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High on the shore sate the great god Pan,
While turbidly flowed the river, And hacked and hewed as a great god can, With his hard bleak steel at the patient reed, Till there was not a sign of a leaf indeed
To prove it fresh from the river.
He cut it short, did the great god Pan,
(How tall it stood in the river !)
In holes, as he sate by the river.
“ This is the way,” laughed the great god Pan,
(Laughed while he sate by the river,) · The only way, since gods began To make sweet music, they could succeed." Then, dropping his mouth to a hole in the reed,
He blew in power by the river.
Sweet, sweet, sweet, O Pan !
Piercing sweet by the river !
Came back to dream on the river,
Yet half a beast is the great god Pan,
To laugh as he sits by the river, Making a poet out of a man :
The true gods sigh for the cost and the pain, For the reed which grows never more again As a reed with the reeds in the river.
ELIZABETH BARRETT BROWNING,
WHAT is hope? A smiling rainbow
Children follow through the wet.
Never urchin found it yet.
What is life? A thawing iceboard
On a sea with cunning shore.
We are sunk, and seen no more.
What is man? A foolish baby,
Vainly strives and fights and frets;
One small grave is what he gets.
(Translated from the French of Gustave Naudaud, by John R.
I'm growing old, I've sixty years ;
I've labored all my life in vain ;
I've failed my dearest wish to gain.
Bliss unalloyed there is for none.
I never have seen Carcassonne.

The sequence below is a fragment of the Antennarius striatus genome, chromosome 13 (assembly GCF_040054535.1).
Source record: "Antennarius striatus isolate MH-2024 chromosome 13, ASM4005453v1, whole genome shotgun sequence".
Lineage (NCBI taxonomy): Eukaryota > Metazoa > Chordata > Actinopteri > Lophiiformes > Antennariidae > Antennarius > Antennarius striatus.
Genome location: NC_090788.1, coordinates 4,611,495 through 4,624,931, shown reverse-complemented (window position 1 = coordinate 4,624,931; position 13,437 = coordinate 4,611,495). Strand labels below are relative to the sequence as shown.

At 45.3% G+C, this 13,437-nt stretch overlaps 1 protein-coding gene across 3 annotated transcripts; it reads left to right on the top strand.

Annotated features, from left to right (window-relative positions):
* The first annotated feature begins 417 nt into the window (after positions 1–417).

You see the city from the hill,
It lies beyond the mountains blue,
Five long and weary leagues pursue,
Ah! had the vintage plenteous grown!
I shall not look on Carcassonne.
They tell me every day is
there Not more or less than
In shining robes and gar“So CROONED, ONE DAY, CLOSE
ments fair BY LIMOUX, DOUBLE-BENT WITH AGE." The people walk upon
One gazes there on castle walls
As grand as those of Babylon,
I do not know fair Carcassonne.
The vicar's right : he says that we
Are ever wayward, weak and blind;
Ambition ruins all mankind;.
While still the autumn sweetly shone,
When I had looked on Carcassonne.
Thy pardon, Father, I beseech,
In this, my prayer, if I offend;
From childhood to his journey's end !
Have travelled even to Narbonne ;
And I have not seen Carcassonne.
So crooned, one day, close by Limoux,
A peasant, double-bent with age.
I'll go upon this pilgrimage."
But (Heaven forgive him !) half-way on
He never gazed on Carcassonne.
THE LOST LEADER.
Just for a handful of silver he left us;
Just for a ribbon to stick in his coat-
Lost all the others she lets us devote.
So much was theirs who so little allowed. How all our copper had gone for his service! Rags — were they purple, his heart had been